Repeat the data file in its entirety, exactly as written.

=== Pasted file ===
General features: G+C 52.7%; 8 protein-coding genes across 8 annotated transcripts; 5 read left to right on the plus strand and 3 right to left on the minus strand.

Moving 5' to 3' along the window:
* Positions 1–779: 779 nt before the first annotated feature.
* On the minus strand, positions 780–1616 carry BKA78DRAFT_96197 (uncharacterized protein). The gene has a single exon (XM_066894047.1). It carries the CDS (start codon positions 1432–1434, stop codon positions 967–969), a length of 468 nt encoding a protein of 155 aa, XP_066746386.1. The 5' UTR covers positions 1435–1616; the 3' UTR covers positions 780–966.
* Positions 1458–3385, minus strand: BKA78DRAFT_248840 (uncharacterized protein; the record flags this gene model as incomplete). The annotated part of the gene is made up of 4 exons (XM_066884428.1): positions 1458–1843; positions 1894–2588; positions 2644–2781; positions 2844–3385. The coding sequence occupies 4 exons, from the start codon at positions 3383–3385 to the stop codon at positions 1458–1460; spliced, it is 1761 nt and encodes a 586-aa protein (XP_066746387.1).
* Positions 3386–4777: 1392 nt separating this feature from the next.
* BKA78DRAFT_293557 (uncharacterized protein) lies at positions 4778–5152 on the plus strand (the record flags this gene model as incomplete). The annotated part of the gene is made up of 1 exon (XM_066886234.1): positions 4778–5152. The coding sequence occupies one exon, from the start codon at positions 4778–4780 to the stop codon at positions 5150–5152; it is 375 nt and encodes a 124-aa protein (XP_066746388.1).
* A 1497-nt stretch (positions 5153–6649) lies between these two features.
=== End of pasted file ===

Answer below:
General features: G+C 52.7%; 8 protein-coding genes across 8 annotated transcripts; 5 read left to right on the plus strand and 3 right to left on the minus strand.

Moving 5' to 3' along the window:
* Positions 1–779: 779 nt before the first annotated feature.
* On the minus strand, positions 780–1616 carry BKA78DRAFT_96197 (uncharacterized protein). The gene has a single exon (XM_066894047.1). It carries the CDS (start codon positions 1432–1434, stop codon positions 967–969), a length of 468 nt encoding a protein of 155 aa, XP_066746386.1. The 5' UTR covers positions 1435–1616; the 3' UTR covers positions 780–966.
* Positions 1458–3385, minus strand: BKA78DRAFT_248840 (uncharacterized protein; the record flags this gene model as incomplete). The annotated part of the gene is made up of 4 exons (XM_066884428.1): positions 1458–1843; positions 1894–2588; positions 2644–2781; positions 2844–3385. The coding sequence occupies 4 exons, from the start codon at positions 3383–3385 to the stop codon at positions 1458–1460; spliced, it is 1761 nt and encodes a 586-aa protein (XP_066746387.1).
* Positions 3386–4777: 1392 nt separating this feature from the next.
* BKA78DRAFT_293557 (uncharacterized protein) lies at positions 4778–5152 on the plus strand (the record flags this gene model as incomplete). The annotated part of the gene is made up of 1 exon (XM_066886234.1): positions 4778–5152. The coding sequence occupies one exon, from the start codon at positions 4778–4780 to the stop codon at positions 5150–5152; it is 375 nt and encodes a 124-aa protein (XP_066746388.1).
* A 1497-nt stretch (positions 5153–6649) lies between these two features.